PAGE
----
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Oklahoma Sooners Football: Redshirts in Bowl Games? Sign Me Up

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It might be the only way to save a bloated bowl season.

NCAA Football: Oklahoma Spring Game Mark D. Smith-USA TODAY Sports

Back in December, FOX Sports’ Stewart Mandel fielded a fan question about letting redshirts play in bowl games at the end of a season. If stars like Christian McCaffrey are just going to skip their bowl games, after all, why not let the hungry young guns participate in the glorified exhibition?

It was a fun idea, but seemed like nothing more — until Mandel reported last week that the American Football Coaches Association is proposing just that.

Far more than that, actually. The AFCA wants redshirts eligible for up to four games, a big change from the current rules where one snap blows the whole season (unless you get injured). But coaches seem totally behind the rule, which means it’s got a decent chance to actually go somewhere.

I don’t know about four games — that doesn’t feel like a “redshirt year” to me — but redshirts in bowl games? That would be awesome! I know Oklahoma fans, including myself, get lots of warm fuzzies thinking about recent Sugar Bowl victories over Alabama and Auburn. Bowl games can be exciting, inspiring and galvanizing for a program.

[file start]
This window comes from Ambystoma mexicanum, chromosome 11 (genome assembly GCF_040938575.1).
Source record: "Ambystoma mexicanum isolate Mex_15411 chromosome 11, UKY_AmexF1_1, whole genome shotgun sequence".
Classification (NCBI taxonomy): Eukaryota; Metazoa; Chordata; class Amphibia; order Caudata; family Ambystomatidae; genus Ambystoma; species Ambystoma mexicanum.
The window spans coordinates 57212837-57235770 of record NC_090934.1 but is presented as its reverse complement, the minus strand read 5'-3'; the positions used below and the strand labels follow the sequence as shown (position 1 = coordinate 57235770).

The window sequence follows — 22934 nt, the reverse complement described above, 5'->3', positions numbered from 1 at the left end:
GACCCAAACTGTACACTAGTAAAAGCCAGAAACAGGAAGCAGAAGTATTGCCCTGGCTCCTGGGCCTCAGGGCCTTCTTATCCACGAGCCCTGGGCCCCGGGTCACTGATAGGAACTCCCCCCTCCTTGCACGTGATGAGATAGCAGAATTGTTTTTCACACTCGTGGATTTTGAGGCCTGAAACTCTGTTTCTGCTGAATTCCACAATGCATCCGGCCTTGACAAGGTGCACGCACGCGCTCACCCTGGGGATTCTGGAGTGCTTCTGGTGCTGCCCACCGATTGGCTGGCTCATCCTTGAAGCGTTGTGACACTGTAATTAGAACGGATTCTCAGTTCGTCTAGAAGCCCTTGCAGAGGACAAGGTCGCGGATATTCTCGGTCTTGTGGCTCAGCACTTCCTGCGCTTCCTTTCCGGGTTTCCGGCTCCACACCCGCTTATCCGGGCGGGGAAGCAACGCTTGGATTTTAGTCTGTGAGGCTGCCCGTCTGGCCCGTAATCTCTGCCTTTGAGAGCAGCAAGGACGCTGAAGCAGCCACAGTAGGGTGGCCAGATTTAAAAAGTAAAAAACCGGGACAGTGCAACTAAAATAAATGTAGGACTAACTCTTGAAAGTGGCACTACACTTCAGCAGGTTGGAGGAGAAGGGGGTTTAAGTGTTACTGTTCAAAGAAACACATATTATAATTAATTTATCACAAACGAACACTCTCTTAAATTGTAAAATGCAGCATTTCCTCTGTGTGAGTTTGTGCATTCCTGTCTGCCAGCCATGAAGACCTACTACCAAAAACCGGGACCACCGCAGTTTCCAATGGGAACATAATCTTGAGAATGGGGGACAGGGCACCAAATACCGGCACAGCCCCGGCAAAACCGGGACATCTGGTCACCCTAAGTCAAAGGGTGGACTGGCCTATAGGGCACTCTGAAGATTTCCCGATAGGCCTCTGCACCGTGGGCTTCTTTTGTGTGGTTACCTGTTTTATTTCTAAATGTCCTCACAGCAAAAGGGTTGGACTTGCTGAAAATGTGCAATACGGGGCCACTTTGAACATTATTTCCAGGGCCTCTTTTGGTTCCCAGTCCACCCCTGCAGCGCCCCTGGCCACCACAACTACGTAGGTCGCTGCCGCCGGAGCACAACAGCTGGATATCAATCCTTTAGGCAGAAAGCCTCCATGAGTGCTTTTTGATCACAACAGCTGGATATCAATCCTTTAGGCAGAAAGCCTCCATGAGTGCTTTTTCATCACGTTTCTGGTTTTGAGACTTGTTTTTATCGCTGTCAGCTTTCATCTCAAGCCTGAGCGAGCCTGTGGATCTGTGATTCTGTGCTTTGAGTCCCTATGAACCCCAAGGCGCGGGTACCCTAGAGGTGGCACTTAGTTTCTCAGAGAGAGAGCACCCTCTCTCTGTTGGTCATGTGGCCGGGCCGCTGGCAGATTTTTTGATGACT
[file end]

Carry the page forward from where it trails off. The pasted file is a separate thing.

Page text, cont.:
But most bowl games are just not like that. Most bowls are Russell Athletic-style bad — or worse. And while Middle Tennessee, Southern Miss and Western Michigan might get a kick out of a bowl game appearance, most Power Five schools with higher aspirations don’t even want to be there.

Other than a notional recruiting bump and some positive momentum, most bowl games are absolutely meaningless.

The solution? Throw Jon-Michael Terry out there! Let Zach Farrar catch some passes (before he transfers)! Give the fanbase a glimpse of what’s next.

Also, if the four-game rule is adopted, you can bet more guys are going to start redshirting. Abdul Adams only got 53 carries last season, and Austin Kendall played in two games. Under new rules, guys like that could extend their college careers and wait for better opportunities. This could be great for young players.

There’s still a long legislative road this rule will have to travel, and it wouldn’t be adopted before January at the earliest. But it makes a lot of sense. College football seasons aren’t 10 games long any more, and everyone should embrace the chance to create more rest for older players, opportunity for younger ones and excitement for fans.

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